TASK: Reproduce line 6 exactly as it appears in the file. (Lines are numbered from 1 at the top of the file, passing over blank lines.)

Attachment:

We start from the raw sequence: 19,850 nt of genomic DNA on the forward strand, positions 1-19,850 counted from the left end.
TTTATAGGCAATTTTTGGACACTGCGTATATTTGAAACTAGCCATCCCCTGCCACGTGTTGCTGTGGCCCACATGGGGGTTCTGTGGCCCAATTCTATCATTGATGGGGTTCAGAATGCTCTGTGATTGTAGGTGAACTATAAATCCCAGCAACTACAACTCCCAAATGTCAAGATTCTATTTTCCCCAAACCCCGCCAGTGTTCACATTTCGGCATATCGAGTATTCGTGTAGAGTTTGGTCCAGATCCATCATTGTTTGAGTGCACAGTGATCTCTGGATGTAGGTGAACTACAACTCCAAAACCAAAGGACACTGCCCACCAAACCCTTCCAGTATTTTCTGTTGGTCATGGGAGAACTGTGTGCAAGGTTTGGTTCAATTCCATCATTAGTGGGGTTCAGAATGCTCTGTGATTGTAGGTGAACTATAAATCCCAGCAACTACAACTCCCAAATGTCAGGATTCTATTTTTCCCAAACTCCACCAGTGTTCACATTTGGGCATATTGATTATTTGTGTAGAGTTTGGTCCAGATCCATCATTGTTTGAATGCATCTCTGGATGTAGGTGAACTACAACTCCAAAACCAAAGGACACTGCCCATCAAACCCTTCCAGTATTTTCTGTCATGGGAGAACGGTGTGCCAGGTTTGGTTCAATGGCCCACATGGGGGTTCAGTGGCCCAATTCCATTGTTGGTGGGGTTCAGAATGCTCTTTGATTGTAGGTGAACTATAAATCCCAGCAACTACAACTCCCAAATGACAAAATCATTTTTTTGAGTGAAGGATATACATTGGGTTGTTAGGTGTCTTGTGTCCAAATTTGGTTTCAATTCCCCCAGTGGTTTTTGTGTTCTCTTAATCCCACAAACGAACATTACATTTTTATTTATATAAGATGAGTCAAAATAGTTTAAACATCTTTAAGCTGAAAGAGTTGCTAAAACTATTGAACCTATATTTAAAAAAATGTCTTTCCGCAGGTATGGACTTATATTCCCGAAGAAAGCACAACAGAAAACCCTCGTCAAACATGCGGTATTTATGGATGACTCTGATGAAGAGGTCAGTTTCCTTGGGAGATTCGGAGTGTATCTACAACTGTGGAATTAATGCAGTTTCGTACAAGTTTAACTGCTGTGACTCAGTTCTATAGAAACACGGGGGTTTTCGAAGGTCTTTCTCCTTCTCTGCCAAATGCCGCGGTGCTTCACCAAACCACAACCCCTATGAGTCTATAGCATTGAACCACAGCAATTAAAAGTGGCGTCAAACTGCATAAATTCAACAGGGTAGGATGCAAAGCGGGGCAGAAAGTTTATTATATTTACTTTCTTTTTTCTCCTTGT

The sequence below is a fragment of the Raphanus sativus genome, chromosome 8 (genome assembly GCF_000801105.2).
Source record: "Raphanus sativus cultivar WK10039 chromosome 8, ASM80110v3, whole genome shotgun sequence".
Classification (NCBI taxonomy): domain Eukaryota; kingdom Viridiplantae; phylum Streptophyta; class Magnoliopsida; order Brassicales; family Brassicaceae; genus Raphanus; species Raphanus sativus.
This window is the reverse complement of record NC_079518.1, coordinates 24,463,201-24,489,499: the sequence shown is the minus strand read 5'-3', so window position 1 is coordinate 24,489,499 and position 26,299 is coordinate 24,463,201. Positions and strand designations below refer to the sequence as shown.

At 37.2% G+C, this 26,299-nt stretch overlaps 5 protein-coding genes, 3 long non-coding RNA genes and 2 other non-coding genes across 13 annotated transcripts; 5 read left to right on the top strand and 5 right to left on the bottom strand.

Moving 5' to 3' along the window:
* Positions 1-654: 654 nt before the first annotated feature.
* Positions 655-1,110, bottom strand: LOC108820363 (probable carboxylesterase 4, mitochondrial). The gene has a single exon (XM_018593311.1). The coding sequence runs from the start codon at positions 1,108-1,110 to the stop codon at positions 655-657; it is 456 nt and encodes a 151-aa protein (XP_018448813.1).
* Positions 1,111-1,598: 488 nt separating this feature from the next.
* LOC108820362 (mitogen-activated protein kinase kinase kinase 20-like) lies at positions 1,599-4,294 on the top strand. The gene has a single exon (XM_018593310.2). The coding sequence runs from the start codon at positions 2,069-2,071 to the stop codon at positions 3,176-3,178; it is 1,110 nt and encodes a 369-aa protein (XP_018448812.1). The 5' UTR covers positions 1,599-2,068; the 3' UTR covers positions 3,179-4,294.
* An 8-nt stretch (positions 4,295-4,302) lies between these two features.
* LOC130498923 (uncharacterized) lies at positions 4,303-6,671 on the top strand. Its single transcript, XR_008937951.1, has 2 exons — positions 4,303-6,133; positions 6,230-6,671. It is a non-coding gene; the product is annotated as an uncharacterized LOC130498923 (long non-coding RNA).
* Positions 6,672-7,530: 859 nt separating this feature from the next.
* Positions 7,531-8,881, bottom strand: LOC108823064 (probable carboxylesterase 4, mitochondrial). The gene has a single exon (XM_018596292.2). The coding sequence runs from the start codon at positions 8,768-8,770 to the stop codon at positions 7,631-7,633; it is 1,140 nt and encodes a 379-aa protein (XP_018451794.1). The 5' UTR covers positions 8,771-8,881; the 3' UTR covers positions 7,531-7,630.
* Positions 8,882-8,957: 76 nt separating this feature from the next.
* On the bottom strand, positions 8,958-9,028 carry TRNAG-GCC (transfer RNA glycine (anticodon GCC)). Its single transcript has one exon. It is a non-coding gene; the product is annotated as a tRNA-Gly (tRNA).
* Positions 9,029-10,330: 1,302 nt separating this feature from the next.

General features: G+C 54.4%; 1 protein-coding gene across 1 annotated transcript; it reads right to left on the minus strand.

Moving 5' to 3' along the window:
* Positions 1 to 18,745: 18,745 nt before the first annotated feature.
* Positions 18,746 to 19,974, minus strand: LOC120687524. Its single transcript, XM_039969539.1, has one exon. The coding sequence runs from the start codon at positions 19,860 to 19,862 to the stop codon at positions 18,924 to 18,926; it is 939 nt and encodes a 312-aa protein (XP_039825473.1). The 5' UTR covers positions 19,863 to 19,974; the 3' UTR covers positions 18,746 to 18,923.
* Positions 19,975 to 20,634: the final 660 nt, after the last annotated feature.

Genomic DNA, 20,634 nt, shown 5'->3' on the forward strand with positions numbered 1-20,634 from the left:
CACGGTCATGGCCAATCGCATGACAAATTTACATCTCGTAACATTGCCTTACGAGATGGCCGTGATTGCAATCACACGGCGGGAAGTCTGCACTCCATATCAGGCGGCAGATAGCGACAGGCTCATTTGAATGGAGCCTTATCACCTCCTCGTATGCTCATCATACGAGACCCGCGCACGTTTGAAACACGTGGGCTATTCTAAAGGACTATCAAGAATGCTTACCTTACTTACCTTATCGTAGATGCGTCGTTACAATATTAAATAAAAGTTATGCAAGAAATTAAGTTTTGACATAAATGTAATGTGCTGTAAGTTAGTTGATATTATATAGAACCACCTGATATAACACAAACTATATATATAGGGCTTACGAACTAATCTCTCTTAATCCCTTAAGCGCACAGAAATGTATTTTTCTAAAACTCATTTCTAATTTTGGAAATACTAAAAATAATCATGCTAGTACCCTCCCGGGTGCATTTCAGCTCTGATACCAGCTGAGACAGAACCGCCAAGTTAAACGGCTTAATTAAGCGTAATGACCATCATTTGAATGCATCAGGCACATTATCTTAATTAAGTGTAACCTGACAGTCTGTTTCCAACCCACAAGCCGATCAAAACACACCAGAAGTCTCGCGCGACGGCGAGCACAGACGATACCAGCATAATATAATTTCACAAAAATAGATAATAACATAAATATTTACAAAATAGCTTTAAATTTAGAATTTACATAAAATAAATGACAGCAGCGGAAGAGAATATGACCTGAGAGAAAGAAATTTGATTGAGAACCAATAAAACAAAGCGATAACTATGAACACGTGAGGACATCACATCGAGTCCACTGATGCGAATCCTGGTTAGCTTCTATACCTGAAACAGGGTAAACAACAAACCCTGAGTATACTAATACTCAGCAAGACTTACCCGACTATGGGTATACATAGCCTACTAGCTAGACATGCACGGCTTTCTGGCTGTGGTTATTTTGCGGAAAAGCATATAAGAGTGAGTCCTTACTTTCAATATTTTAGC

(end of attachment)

This window is the reverse complement of record NC_079518.1, coordinates 24,463,201-24,489,499: the sequence shown is the minus strand read 5'-3', so window position 1 is coordinate 24,489,499 and position 26,299 is coordinate 24,463,201. Positions and strand designations below refer to the sequence as shown.